I have lived in the music of Jeff Johnson for over thirty years.   His various creations -- and collaborations with friends -- form something of a vital soundtrack for my life.  I figure if you were to map Jeff’s brain and mine you would find this strange body of overlapping themes, and concrete tunes.

Broadly speaking, I might divide the instrumental works of Jeff Johnson into three -- make that four categories.

There are the earliest works, characterized by extravagant dallies with percussion, and lived at the intersection of techno rock, jazz and Styx.   This is Jeff totally un-tethered, exploring every sonic landscape and mixing it up in ways that simply startle the ears.  I remember, when in art class, the instructor invited us to bring in our music and play it.  I slipped in something from Fallen Splendor, that led one kid to look up and say… “What the Hell is that….… is he playing in tongues!”

Then there are his epic “Movie-scape” works, anchored in Medieval lore or the works of the Steven Lawhead.   These are the works that should have been used to score the movie adaptations of Tolkien or Lewis… These are the tunes to conquer the new world, or set into uncharted waters.  I have driven many a back road with the likes of Byzantium guiding me through the turns in lush tapestry of sound.

Then there are those lean, stripped down, minor chord works, fit for devotion and all the pleasure that perhaps only a melancholy soul can find in deep overcast and naked branches. I remember once while playing Ships of Tarshish (From the “No Shadow of Tuning LP) my mother came in and pleaded… “Can you  please turn that off  and put something happy on.”  And while I would  -- out of love  comply, I simply could not understand.  I have found some of my deepest happiness in those most melancholy moments.    A Thin Silence, and even Jeff’s collaborations with Keaggy might fall here.  The focus is on the inner space and dallies with winter light.

Finally there is a body of music… that I call Community Music, that falls  -- as pertains to sound -- somewhere in the middle.  That is,  I hear elements of Jeff’s other works, but tempered, or meek and bathed in reality.  This music is more like the music real people (albeit extremely talented people) make…."live.” It is not so much startling, or epic, or brooding…. As it is living, breathing and round.    This is a music that I would identify with something solid.  Like tables and chairs… but crafted by artisans of the highest order.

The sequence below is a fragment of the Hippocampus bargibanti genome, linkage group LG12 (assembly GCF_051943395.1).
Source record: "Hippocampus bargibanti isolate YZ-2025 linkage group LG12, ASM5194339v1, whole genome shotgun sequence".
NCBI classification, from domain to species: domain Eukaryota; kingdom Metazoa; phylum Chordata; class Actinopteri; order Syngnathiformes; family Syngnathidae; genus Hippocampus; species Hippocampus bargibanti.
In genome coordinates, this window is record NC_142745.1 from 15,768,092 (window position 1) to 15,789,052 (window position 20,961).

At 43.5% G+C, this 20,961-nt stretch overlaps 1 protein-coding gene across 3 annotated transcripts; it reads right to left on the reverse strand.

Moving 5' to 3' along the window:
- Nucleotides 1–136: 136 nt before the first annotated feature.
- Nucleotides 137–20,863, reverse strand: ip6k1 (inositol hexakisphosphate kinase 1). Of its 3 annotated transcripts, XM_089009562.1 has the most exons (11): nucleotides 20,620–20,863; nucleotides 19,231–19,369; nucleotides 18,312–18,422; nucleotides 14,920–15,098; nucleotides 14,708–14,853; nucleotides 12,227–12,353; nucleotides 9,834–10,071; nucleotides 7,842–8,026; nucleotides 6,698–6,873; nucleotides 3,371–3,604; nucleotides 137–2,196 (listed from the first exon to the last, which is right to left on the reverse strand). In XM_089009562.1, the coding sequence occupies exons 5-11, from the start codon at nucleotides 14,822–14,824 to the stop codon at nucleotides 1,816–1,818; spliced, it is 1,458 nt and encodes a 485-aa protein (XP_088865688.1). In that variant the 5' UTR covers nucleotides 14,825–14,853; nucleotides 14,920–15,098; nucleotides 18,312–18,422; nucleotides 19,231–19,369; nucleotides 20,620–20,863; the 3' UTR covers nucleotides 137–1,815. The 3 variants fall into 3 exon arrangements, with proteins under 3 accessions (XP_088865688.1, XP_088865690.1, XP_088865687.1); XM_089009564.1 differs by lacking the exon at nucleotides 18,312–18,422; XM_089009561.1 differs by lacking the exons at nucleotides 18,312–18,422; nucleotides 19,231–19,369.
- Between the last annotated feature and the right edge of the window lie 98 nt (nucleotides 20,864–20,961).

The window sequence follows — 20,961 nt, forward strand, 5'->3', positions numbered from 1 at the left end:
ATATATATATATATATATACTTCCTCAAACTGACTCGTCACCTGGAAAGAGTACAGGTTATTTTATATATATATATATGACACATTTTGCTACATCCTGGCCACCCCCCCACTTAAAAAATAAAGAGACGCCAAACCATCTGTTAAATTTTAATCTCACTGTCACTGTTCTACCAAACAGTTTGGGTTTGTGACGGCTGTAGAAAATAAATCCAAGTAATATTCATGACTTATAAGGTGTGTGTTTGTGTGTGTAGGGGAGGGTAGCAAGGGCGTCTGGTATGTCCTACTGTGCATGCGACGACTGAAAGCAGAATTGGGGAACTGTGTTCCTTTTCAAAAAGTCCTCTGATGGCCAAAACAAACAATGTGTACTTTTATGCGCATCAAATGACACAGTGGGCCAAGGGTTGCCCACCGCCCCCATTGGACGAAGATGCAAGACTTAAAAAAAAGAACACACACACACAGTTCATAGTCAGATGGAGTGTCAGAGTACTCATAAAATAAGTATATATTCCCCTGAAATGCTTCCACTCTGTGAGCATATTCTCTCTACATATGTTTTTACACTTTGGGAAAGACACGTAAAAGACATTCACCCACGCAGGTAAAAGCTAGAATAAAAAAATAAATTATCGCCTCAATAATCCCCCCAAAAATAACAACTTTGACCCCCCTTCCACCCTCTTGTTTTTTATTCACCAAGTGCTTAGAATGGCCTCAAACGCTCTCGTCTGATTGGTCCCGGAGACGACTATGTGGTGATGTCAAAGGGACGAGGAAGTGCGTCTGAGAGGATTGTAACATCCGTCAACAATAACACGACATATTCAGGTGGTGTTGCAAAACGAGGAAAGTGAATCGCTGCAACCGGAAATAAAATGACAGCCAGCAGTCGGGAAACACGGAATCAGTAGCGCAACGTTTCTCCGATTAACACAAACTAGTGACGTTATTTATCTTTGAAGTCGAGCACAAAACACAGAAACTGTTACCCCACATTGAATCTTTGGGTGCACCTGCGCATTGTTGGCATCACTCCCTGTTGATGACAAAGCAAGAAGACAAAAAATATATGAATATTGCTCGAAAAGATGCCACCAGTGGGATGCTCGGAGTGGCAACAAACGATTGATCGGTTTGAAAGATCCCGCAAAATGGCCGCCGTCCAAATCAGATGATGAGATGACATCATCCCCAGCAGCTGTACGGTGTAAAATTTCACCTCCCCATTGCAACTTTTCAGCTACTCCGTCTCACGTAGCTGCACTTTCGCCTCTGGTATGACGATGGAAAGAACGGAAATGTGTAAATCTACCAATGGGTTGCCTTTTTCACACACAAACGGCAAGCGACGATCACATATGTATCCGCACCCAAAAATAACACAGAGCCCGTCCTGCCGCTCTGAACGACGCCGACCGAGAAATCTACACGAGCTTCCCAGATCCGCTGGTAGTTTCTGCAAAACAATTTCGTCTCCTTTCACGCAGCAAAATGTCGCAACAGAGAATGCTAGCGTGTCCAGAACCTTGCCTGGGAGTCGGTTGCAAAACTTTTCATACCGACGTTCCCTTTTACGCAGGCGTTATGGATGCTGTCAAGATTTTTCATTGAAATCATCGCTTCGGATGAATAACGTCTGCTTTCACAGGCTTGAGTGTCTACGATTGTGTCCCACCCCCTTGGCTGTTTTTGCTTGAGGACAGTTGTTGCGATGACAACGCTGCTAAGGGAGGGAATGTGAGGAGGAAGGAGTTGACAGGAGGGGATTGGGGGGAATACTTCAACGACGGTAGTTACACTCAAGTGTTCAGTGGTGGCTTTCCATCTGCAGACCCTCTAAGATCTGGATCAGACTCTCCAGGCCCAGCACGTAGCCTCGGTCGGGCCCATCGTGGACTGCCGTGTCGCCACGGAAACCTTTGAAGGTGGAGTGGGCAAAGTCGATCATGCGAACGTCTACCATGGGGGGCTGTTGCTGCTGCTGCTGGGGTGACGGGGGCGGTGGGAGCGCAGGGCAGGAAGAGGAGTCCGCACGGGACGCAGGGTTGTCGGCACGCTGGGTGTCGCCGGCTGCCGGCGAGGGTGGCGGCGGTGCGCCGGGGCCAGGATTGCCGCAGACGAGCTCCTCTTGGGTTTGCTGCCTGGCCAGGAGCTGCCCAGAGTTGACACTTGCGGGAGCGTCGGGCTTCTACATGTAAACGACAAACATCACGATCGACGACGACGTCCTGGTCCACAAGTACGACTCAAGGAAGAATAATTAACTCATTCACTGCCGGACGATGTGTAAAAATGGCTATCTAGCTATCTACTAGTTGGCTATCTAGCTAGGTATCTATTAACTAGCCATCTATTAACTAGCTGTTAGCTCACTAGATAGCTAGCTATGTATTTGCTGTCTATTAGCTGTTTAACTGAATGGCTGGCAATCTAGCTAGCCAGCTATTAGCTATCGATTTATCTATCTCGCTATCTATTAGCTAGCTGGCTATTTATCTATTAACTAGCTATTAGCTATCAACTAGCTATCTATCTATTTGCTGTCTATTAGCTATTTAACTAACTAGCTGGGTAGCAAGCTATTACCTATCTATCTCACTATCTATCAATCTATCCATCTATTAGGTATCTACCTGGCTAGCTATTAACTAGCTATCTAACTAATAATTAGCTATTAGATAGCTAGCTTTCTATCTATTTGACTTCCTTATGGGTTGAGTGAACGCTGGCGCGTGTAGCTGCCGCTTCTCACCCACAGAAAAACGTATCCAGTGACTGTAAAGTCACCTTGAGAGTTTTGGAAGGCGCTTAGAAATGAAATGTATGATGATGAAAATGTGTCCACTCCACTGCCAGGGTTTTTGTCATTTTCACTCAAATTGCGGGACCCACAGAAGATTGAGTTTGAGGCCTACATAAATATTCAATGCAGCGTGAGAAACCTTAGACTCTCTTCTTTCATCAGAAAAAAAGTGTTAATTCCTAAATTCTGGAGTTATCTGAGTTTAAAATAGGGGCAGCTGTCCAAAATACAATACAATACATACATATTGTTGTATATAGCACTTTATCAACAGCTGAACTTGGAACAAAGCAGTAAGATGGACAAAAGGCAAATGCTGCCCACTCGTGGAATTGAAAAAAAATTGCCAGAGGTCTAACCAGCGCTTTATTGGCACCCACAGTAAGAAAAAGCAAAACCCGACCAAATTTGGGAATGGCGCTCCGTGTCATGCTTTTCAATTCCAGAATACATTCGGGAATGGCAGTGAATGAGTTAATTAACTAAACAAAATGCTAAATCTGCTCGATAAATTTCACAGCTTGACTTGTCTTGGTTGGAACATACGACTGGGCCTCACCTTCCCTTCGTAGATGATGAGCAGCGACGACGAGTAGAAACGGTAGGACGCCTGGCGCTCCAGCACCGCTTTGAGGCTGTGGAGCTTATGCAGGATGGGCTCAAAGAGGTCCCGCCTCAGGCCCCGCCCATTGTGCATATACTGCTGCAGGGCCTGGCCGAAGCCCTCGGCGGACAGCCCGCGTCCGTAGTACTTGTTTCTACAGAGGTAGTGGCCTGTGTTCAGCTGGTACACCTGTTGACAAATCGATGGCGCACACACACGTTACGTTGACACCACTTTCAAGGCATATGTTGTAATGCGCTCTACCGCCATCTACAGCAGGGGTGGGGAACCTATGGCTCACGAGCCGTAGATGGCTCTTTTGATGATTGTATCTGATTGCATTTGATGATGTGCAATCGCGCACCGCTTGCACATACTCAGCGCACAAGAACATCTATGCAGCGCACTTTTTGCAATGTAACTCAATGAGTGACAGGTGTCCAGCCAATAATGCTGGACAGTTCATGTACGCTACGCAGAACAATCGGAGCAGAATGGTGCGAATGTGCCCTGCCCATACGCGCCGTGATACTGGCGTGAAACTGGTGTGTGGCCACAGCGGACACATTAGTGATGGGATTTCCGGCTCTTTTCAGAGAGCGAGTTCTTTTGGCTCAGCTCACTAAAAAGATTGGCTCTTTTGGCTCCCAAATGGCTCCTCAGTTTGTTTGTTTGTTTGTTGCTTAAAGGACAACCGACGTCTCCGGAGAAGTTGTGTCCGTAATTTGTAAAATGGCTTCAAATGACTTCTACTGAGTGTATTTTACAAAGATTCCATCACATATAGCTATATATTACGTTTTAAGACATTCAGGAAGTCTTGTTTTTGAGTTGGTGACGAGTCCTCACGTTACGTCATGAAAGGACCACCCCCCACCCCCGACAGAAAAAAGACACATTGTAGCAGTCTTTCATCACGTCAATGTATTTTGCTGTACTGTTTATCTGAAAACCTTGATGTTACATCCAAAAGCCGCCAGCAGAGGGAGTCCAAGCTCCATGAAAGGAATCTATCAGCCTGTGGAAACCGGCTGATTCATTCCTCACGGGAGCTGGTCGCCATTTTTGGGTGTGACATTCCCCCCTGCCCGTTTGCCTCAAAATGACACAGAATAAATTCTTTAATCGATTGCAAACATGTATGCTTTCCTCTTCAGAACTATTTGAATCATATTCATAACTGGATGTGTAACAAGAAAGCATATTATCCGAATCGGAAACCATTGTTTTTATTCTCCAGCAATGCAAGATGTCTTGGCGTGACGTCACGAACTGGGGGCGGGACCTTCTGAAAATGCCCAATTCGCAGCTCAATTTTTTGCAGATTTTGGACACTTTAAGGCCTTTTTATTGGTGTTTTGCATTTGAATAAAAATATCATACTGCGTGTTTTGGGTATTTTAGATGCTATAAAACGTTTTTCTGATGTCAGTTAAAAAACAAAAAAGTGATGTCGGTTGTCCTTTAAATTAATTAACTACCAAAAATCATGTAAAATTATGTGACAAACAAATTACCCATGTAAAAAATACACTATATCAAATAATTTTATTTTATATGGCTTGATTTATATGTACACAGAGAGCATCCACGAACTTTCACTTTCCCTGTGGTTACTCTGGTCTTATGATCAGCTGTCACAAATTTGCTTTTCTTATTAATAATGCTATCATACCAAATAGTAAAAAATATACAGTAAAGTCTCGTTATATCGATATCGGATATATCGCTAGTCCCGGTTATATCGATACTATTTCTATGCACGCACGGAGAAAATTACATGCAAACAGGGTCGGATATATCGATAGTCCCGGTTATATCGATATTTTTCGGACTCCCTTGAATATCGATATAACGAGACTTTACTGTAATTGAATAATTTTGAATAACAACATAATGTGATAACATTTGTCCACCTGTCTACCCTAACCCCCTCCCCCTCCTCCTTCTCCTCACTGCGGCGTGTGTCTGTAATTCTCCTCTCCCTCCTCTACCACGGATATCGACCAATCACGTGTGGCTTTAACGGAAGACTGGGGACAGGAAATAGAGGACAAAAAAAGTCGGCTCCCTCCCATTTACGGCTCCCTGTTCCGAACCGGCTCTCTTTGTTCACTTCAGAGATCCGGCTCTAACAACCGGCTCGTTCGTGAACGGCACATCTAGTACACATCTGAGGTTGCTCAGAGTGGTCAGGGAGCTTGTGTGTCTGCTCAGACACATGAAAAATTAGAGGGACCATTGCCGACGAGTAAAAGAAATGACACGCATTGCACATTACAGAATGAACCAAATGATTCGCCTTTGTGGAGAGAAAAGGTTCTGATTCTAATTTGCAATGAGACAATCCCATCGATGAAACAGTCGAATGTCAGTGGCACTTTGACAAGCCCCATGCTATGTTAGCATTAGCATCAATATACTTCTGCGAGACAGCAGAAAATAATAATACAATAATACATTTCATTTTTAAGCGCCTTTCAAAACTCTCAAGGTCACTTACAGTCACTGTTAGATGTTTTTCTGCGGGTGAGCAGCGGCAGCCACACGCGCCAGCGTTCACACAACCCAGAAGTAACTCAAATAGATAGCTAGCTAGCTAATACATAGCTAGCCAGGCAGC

Stop onto the stage “Winterfold.

When I first heard the title, I figured the music might be cold or bitter; But no.  This is music of the hearth, a place of protection in the midst of blistering skritchies outside.

The first thing we hear and hear throughout, are the absolutely gorgeous melodic lines, under the breath of flautist Brian Dunning.   Then add the macro-talents of violinist Wendy Goodwin.  These people simply glide tighter like a figure skaters group style.  Instruments twine and rise and fall in a blessed undulation.   As a non-musician, I try to imagine what it must be like to hear this music in its most living sense, directly inside the head of the each player.  There is a synthesis of voice that is uncanny here…. As if they are some kind of joined creation, sensing with and through each other.   As far as recording goes, I hear no sense that the layers of sound were merged in the lab… this is music at the level of a birds in flight in which the group moves together as if one. I hear trust.   Beyond that, I sometimes feel like I am hearing “inside the violin.”  That is I am hearing depth I am not used to hearing inside a recording.

As a sound, Winterfold shares much in common with “Under the Wonder Sky"- an album with deep Advent connections.   Special memory here:  I slipped a CD of Under the Wonder Sky – into my sister-in-laws holiday rotation, somewhere between and Bin Crosby and Diana Krall.  We were eating and chatting and we had good wine in our bellies. It took my sister a while to notice something fresh… Then she asked… “What is this… it is absolutely beautiful.”

In that same vein, I can much imagine slipping this disk into the track at my daughter's wedding reception, as we, fine Hobbits that we are, savor food and the wine of each other’s laughter -- even as we savor (Perhaps unconsciously) the greater of joy of what it means to be in God, in who we live and breath and have our being.  Consider this a soundtrack for being.

Should I boil Winterfold down to simply one world, it would be this.  (Actually, make that three.)

Friendship.  Beauty. 

I have listened, and I am thankful.